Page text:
of those purification waterpots! So much for the hand washing process.

As said in the previous study, washing before eating had nothing to do
with germs, grit or grime. It had everything to do with practicing their faith
and wanting to be clean in God's sight. But Jesus showed no appreciation
for these daily rituals. He was looking at these guys and thinking their
hand washing hadn't been doing them any good for years. And he told
them so in words they did not want to hear.

The prophet Isaiah said it well and Jesus saw no need to improve on it--
You honor God with your lips, but your heart is far removed. You worship
in vain and think more of the words of mere men than the commands
of almighty God!

Then, since doubts and innuendos spread quickly through a crowd,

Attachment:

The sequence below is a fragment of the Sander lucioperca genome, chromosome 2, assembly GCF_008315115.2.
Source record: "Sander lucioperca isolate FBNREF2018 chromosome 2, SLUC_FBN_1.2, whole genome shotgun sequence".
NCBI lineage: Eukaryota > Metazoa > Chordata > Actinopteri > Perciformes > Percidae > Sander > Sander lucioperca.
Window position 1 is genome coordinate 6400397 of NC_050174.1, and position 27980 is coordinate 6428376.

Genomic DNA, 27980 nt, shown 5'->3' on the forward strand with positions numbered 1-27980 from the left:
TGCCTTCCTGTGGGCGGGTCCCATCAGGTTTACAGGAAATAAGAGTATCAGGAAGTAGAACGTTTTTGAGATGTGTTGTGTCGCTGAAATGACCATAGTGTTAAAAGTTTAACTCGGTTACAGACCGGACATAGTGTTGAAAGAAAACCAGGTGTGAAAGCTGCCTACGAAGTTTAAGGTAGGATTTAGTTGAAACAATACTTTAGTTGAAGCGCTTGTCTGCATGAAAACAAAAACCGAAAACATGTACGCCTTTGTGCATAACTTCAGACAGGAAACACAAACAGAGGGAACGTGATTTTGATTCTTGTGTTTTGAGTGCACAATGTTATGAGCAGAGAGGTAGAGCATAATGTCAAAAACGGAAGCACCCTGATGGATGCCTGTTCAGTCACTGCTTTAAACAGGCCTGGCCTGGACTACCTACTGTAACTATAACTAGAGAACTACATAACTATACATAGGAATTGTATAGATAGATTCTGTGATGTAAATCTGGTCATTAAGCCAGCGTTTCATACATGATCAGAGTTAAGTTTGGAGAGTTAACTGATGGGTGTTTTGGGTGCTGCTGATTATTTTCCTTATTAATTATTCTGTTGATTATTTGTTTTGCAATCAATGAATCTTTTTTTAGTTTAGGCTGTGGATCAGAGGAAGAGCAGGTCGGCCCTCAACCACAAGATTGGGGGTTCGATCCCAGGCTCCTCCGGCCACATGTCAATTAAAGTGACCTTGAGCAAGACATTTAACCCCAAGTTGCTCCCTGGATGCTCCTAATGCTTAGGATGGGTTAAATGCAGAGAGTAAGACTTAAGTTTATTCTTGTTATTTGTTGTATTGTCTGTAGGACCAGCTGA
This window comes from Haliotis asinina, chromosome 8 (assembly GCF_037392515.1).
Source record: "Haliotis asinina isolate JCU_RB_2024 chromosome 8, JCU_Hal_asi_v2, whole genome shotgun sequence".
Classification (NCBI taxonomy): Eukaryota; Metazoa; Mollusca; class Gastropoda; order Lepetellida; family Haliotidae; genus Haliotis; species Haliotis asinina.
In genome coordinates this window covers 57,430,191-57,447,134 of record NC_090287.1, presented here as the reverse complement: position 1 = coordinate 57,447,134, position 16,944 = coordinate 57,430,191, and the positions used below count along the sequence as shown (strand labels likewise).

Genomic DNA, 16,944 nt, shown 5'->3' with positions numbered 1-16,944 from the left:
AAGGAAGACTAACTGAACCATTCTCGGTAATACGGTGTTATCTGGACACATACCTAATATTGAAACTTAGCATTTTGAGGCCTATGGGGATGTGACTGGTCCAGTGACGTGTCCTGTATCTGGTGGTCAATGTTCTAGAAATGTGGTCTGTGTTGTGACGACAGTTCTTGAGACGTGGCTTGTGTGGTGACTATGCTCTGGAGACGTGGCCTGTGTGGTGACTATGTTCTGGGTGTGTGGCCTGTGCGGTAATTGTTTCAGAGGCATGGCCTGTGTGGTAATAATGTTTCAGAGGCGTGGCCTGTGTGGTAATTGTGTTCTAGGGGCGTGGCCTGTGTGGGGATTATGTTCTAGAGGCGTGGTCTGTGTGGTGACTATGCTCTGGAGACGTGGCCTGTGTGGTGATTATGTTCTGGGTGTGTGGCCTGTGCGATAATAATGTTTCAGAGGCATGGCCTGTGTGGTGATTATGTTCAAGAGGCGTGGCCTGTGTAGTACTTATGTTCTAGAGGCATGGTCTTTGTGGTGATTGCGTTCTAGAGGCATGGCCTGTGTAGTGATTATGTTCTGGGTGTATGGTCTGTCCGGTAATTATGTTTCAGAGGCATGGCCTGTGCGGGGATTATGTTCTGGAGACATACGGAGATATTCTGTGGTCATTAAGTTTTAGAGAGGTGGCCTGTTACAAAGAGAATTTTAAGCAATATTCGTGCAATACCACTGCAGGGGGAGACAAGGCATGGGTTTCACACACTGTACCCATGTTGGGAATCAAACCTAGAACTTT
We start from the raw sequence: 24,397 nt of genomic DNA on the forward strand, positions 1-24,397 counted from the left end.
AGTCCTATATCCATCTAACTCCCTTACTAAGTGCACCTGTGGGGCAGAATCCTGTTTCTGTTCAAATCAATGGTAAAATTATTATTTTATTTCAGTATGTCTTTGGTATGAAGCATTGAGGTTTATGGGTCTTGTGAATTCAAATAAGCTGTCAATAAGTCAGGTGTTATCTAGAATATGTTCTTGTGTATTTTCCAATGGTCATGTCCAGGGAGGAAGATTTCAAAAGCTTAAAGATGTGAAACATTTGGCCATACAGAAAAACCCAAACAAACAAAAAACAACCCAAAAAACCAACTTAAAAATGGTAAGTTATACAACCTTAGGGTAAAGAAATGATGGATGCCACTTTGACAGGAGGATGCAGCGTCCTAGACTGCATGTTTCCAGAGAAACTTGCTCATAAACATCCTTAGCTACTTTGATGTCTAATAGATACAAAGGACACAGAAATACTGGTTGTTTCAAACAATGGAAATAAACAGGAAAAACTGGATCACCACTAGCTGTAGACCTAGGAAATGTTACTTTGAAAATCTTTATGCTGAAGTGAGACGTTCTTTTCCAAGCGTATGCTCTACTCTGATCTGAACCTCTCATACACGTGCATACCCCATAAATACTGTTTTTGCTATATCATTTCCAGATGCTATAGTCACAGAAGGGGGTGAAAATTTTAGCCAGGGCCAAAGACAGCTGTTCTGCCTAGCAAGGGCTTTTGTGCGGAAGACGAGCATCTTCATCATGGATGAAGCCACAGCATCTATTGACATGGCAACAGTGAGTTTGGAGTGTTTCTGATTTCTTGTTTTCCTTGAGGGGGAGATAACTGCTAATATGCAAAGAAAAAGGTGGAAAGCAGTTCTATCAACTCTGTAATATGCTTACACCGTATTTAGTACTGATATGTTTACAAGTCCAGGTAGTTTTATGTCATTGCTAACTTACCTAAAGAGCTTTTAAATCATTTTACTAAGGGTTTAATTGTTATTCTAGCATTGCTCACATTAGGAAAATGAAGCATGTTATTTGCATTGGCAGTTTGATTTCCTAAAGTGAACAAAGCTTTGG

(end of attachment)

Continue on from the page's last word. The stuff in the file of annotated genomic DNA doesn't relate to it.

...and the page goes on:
Jesus addressed everyone on the subject of cleanliness. He wanted to
make his position very clear. If you want to know what makes a person
unclean, it's not what goes in. It's what comes out from the heart, the
mind and the lips. To be cleaned up for worship is to be near God in
one's heart. Not physical cleanliness, but a genuine spirit of godliness.
Not outward, but inward.

Are we listening! From within, out of the heart, comes the dirt. Not
what's on the outside, going in; but what's on the inside, coming out
in our attitudes, words and behavior. That's the real dirt. Unfaithful and
dishonorable words, thoughts and deeds; those things that tear down
and destroy, rather than build up and promote the good of all.

It's as though Jesus is telling us when we clean house and get everything